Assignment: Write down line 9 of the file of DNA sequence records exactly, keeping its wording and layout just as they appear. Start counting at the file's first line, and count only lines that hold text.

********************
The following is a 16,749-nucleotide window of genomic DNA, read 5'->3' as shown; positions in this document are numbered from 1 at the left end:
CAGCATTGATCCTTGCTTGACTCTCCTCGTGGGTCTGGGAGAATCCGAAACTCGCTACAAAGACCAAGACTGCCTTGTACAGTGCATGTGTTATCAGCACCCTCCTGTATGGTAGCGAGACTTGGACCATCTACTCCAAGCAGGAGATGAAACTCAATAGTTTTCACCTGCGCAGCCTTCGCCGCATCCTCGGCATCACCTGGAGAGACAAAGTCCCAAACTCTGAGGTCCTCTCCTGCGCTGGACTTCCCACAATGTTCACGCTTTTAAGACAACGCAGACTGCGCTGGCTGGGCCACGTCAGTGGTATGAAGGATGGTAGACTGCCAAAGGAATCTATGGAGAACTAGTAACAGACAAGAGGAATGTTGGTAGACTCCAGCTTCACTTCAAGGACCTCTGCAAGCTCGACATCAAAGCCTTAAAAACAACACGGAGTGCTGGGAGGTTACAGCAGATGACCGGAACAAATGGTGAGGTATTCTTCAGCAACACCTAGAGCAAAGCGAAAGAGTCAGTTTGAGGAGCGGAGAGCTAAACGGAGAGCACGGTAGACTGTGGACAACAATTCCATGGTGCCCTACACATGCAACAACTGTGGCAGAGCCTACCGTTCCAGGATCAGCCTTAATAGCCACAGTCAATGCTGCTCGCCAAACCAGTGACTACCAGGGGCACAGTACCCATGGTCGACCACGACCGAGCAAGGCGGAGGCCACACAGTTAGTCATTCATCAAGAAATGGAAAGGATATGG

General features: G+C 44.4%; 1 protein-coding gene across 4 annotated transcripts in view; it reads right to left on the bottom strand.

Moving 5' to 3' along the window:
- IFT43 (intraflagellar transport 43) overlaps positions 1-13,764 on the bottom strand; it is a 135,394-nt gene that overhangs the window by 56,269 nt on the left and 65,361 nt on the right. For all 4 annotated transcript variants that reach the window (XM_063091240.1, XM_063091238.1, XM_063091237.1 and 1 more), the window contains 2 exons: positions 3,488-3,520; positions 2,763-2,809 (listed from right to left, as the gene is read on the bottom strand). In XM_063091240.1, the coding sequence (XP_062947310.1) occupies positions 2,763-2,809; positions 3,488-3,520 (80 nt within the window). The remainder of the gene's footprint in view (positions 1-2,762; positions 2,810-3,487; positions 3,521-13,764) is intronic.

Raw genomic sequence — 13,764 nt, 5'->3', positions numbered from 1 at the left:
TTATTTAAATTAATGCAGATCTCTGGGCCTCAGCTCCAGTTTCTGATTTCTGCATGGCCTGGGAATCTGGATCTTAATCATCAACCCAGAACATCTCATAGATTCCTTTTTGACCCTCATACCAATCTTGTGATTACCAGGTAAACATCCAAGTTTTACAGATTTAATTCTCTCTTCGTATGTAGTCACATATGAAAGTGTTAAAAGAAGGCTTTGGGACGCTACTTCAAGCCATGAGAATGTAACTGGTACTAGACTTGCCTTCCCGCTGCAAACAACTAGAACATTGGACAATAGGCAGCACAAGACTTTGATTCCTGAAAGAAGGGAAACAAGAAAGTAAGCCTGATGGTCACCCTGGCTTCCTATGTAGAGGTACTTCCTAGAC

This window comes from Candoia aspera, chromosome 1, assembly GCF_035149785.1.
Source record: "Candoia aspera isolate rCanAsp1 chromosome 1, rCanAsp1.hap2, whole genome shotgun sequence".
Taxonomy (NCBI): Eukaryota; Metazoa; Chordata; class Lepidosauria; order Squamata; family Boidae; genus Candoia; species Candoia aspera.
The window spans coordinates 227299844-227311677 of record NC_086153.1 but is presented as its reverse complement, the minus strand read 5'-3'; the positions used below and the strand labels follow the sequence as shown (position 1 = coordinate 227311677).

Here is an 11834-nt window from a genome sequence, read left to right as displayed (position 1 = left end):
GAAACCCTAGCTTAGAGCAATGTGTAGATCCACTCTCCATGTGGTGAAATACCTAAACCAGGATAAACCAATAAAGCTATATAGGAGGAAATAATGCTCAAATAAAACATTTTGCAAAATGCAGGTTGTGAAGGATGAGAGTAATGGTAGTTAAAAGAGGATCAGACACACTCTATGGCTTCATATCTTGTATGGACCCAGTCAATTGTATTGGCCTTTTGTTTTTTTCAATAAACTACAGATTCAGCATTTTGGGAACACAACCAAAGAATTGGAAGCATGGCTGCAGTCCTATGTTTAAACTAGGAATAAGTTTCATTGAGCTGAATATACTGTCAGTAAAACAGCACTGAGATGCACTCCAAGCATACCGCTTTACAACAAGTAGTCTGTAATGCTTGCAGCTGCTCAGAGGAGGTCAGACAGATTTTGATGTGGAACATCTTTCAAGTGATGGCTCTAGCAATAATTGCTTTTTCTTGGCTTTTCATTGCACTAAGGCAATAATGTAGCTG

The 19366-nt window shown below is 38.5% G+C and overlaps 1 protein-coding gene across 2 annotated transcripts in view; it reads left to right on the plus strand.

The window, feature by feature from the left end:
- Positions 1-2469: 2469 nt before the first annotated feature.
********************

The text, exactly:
Source record: "Candoia aspera isolate rCanAsp1 chromosome 1, rCanAsp1.hap2, whole genome shotgun sequence".